Opening remarks at joint press conference with Prime Minister Lee

Prime Minister Lee – thank you for the very warm welcome to Singapore.  

I would like to start by expressing to you, Prime Minister Lee, our appreciation for how New Zealanders resident in Singapore have been looked after during COVID-19.

I also, on a personal note, wish to thank you for the contact we have maintained through Covid. I suspect we are both pragmatic people and that certainly was reflected in a conversation mid-lockdown in 2020 where we talked about how we could support each other’s food supply, and supply chain issues. That was one of many conversations, and I was grateful for each.

I also want to acknowledge Singaporeans who have lost friends and family to COVID-19 in the same way that so many have around the world.

Prime Minister, in our meeting today we reflected on the cooperation that has occurred during the past two years between our two countries. They say that during tough times you are reminded who your friends are and, Prime Minister Lee, it is clear Singapore is a very close friend of Aotearoa New Zealand.

Looking forward

It is hard to believe that it was three years since I was in Singapore to sign the Enhanced Partnership – a strategic agreement between New Zealand and Singapore. It was pleasing today to note, Prime Minister, the ongoing cooperation between Singapore and New Zealand across many fields since we last met, including the valuable discussions between our health, border, transport and other officials on COVID-19.

Yet, given the existential threat posed by climate change, it is fitting that today we agreed a joint statement that adds a fifth pillar to the Enhanced Partnership. Under this pillar, New Zealand and Singapore will collaborate on a range of areas – from low carbon technology to sustainable aviation.

Initiatives include a joint research project on low carbon technology, ongoing cooperation on hydrogen standards and information exchanges on themes such as low emissions vehicles and low carbon shipping. We look forward to the shared insights gained from these initiatives.

As I have said before, we cannot collectively simply return to a high carbon emission business as usual approach. Globally, we have entered what must be an age of action, and that includes the private sector as well. No Government can do this alone, it takes a strong joint effort and I know the business delegation that is travelling with me agrees with this.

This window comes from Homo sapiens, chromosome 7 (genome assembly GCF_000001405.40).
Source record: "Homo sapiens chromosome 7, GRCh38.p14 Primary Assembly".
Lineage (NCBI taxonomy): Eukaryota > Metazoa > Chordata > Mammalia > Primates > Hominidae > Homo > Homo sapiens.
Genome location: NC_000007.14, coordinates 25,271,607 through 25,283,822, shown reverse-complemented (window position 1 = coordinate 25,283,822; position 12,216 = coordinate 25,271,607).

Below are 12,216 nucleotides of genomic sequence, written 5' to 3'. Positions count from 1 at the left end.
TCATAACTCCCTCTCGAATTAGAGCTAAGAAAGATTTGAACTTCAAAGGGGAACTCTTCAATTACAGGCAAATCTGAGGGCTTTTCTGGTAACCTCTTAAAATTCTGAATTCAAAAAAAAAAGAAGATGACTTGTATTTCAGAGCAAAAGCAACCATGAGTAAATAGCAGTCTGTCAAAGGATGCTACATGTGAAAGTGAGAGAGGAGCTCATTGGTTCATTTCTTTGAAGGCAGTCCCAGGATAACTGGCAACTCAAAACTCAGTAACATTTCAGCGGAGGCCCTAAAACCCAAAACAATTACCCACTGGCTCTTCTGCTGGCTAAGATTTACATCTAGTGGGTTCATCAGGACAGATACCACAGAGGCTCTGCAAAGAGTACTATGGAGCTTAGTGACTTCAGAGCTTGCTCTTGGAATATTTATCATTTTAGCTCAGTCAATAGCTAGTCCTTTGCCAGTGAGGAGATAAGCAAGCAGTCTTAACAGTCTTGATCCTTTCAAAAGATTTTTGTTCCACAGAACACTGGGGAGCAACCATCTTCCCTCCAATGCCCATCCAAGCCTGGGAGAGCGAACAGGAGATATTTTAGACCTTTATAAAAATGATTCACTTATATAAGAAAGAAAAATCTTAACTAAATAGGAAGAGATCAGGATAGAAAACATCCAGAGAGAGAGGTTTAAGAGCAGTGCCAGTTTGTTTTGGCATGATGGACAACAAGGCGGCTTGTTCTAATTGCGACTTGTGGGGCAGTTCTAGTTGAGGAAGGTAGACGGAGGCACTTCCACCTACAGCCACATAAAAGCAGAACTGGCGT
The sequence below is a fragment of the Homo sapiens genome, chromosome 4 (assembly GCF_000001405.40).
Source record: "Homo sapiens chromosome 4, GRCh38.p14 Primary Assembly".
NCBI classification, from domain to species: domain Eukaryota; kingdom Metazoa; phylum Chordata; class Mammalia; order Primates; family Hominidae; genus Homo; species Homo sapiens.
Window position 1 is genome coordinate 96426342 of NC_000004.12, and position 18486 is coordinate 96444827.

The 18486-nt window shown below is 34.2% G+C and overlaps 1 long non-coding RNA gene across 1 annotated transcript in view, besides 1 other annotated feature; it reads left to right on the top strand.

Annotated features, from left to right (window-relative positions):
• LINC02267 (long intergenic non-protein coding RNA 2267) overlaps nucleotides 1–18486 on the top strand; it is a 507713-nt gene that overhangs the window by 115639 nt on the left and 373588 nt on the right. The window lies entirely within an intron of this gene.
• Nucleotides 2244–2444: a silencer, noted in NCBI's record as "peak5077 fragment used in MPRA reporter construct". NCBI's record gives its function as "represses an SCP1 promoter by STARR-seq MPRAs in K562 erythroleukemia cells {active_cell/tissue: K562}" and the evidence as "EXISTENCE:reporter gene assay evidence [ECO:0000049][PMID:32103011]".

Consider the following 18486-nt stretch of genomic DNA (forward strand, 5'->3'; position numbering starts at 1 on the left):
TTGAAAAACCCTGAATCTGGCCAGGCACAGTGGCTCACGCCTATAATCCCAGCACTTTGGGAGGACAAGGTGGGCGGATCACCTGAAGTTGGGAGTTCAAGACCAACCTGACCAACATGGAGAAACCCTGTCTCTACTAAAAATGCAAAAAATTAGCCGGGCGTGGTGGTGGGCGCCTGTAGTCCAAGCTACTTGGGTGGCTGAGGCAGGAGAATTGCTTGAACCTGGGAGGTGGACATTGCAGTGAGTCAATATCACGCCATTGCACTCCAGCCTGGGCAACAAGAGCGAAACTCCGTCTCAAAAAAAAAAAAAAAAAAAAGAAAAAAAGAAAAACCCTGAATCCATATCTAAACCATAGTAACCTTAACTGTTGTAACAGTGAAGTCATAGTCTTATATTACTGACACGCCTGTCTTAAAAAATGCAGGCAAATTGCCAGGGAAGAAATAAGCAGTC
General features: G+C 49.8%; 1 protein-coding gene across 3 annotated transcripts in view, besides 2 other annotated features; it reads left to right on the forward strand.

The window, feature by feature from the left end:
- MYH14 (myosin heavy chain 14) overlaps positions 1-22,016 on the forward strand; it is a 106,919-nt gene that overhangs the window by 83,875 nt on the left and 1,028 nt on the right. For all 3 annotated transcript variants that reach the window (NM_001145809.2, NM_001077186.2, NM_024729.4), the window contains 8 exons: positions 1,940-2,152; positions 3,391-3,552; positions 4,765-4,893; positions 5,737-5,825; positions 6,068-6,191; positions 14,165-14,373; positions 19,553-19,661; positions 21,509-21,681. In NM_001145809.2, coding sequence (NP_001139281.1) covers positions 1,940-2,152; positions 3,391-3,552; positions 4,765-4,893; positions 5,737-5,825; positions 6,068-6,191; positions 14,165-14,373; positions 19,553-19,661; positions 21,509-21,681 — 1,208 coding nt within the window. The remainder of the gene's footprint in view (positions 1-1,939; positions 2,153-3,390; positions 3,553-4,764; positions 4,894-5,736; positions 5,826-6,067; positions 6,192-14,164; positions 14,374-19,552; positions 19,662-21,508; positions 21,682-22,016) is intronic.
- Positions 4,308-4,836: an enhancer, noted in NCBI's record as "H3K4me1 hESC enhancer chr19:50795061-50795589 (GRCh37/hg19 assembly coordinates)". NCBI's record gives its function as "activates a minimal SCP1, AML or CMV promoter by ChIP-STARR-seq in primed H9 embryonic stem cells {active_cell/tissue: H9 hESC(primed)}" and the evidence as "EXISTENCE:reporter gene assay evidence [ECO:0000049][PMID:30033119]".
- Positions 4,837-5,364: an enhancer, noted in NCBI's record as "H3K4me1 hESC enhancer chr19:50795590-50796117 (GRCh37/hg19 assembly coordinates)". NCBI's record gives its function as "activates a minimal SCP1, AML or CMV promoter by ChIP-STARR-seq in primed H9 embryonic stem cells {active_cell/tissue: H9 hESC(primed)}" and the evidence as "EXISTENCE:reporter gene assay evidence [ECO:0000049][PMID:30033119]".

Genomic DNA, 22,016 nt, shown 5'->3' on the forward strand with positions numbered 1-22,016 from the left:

I believe this collaboration with Singapore will contribute to the transition to low carbon economies that needs to take place in coming years, as both countries work to meet Paris Agreement commitments.

We have very consciously travelled to Singapore with a delegation of New Zealand business leaders. And that’s in part because there is also considerable scope for our companies to partner together on sustainability initiatives – and in other areas such as digital, agri-food, healthcare and tourism. As I’ve met and talk with our travelling party, it’s been exciting to hear the existing work and partnerships they have here in Singapore. But also the potential!

Trade

New Zealand and Singapore are close and natural partners on trade. We both remain committed to free and open rules-based trade and investment. Today we discussed our shared determination to strengthening the WTO and the multilateral trading system more broadly.

We also discussed opportunities for our countries to work together to strengthen supply chain resilience. As well, there are opportunities for our businesses to partner in delivering exports and services into South and South-East Asia in coming decades.

I am pleased that today we directed our officials to establish a supply chain dialogue, to support increased supply chain cooperation. This is especially important at a time like this with global uncertainty around COVID and Ukraine.

People to People

We also reflected on the re-opening of each country’s respective border to each other. New Zealanders can now visit Singapore quarantine free, while Singaporeans will be able to visit New Zealand from 2 May. We look forward to welcoming our Singaporean friends back to New Zealand, be it for tourism, education or business.

Prime Minister – of course you would be very welcome to visit New Zealand. We would love to reciprocate the warmth and hospitality you have shown us.

Defence and Security

On defence and security, we discussed the excellent cooperation that has occurred between New Zealand and Singapore despite COVID-19. Our respective defence forces do much together – including under the Five Power Defence Arrangements. With the re-opening of borders we do also look forward to the Singapore Armed Forces returning to Waiouru for their artillery exercises.

Prime Minister Lee and I also had the opportunity to discuss regional and global issues of concern – including Myanmar and Ukraine. It is clear that the world is changing and that events such as the crisis in Ukraine are putting considerable pressure on the international rules-based order.

New Zealand has always been a staunch supporter of the international rule of law and the UN Charter. Disputes must be solved through dialogue and not intimidation or coercion. We look forwards to continuing to work with like-minded countries, such as Singapore, to support the resolution of such conflicts through peaceful means.

Concluding remarks

Prime Minister Lee – let me conclude by emphasising that in a fast-changing world, New Zealand and Singapore are stronger through working together. Together, there is much we can do to support the prosperity of all of our peoples, to enhance and protect our countries and to ensure our businesses have the best chances to prosper for the benefit of all our people.